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Yesterday, while filing away some talks I gave this past weekend, I decided it was high time I threw out copies of others I gave around fifteen years ago! Why keep these bulging folders any longer? I have changed so much since then. And even if I were to speak on those same topics, my content would be quite different.

As I sorted through these, I noted how much preparation had gone into them—and no doubt much prayer as well. Then I stopped for a moment and reflected on all that has happened since then. Over these past fifteen years, I have spoken in and outside of churches many times, as I still do. In a flash, I saw how invaluable that earlier experience and hours of preparation had been for what I find myself still doing today. But beyond that, I sensed again God’s overwhelming grace in my life. In all those years, God has never forgotten me for a moment. And, just as I experienced this past weekend, as I gave three sessions at a women’s retreat, God is continuing to provide me with opportunities to use the gifts of speaking and encouraging I believe I have been given and continuing to guide and strengthen me.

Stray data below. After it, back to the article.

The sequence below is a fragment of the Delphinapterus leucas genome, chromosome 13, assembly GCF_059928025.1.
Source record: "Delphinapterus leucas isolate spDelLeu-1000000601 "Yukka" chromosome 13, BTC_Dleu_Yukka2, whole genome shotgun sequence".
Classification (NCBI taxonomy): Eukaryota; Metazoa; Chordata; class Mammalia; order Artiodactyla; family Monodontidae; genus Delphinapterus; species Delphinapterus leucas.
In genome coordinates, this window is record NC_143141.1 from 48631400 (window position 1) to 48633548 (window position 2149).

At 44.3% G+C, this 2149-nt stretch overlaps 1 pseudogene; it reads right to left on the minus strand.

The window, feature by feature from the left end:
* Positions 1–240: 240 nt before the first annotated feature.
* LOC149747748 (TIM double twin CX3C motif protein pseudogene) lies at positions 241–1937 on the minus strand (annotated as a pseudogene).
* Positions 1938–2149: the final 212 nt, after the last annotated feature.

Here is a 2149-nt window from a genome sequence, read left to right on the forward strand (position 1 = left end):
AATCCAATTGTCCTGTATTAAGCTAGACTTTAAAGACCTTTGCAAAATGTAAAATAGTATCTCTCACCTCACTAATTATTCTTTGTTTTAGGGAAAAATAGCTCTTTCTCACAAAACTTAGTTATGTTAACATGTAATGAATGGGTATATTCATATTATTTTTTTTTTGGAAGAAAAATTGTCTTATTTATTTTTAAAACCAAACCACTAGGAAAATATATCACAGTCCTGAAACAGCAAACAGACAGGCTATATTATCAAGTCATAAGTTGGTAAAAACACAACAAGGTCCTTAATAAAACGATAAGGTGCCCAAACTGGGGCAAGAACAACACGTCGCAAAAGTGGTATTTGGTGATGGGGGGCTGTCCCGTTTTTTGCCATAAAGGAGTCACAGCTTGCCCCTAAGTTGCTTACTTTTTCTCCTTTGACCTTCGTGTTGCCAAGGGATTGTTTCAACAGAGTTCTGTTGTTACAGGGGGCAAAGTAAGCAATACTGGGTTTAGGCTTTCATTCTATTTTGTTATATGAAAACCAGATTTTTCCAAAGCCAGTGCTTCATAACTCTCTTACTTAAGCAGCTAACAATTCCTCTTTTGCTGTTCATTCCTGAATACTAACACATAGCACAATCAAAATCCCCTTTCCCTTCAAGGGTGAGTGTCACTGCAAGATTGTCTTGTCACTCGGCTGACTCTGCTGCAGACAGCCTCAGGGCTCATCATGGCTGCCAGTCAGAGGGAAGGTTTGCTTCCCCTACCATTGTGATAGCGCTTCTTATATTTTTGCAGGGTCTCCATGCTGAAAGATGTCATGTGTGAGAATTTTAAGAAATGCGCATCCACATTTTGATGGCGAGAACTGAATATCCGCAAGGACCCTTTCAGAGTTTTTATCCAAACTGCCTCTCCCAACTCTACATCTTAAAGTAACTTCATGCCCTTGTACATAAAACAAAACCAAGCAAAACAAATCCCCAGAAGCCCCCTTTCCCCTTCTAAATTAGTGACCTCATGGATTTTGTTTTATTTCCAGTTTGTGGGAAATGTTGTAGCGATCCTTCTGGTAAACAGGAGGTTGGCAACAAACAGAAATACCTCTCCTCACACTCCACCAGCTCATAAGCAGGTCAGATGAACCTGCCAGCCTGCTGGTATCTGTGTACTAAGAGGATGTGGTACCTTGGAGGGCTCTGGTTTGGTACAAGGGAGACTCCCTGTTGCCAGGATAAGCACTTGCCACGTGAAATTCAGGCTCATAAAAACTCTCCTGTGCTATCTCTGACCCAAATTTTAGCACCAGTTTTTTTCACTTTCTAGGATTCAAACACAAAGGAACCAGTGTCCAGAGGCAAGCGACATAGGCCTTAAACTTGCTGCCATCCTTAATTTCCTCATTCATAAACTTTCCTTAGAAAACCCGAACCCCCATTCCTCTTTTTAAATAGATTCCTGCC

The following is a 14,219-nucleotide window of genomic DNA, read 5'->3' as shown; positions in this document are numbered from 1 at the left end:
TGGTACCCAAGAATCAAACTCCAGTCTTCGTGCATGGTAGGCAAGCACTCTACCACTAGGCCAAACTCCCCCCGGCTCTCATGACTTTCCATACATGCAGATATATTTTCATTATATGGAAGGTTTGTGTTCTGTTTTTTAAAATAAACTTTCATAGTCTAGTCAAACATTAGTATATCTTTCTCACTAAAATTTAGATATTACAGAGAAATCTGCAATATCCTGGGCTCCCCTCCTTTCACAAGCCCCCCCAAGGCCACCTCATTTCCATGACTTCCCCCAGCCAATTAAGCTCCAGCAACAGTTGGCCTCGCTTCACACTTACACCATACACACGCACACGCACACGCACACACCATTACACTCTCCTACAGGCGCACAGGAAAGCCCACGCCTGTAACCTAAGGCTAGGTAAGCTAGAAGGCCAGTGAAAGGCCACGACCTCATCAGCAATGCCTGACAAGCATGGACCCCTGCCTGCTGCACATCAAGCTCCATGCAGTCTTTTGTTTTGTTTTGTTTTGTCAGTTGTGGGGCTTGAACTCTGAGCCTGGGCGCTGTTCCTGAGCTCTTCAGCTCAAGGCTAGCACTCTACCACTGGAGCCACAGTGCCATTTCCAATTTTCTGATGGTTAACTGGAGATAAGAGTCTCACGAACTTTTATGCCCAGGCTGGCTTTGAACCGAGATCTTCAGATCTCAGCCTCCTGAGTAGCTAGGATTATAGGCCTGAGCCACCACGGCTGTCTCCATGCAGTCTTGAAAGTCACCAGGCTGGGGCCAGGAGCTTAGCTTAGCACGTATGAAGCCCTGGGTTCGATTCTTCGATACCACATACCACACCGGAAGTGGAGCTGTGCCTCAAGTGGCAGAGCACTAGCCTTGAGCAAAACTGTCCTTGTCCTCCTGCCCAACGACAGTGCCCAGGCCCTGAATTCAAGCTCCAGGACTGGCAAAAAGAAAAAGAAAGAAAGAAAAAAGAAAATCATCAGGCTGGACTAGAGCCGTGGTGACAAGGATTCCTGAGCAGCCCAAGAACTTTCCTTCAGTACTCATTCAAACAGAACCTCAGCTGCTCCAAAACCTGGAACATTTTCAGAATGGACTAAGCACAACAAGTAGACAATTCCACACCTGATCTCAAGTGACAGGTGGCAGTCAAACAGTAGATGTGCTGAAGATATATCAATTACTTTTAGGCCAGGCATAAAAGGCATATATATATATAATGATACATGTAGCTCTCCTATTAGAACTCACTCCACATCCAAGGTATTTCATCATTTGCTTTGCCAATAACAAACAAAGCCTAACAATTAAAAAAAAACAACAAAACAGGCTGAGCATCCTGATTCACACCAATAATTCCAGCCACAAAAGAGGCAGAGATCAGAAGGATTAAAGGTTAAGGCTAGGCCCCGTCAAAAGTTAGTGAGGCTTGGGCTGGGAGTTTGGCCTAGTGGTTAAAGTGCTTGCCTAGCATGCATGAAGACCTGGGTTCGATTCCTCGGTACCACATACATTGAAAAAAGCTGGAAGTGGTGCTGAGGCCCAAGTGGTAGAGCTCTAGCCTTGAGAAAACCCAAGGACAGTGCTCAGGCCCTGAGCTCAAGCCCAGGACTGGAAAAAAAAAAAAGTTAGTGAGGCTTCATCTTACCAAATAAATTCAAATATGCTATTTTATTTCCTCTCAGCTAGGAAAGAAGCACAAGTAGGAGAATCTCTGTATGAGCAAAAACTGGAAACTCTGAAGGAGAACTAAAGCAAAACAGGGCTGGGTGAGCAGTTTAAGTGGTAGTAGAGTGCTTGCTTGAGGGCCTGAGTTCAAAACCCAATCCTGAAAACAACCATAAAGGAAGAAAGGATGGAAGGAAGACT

In Isaiah 49:15, the Lord says to the people of Zion:

Can a mother forget the baby at her breast and have no compassion on the child she has born? Though she may forget, I will not forget you! See I have engraved you on the palms of my hands …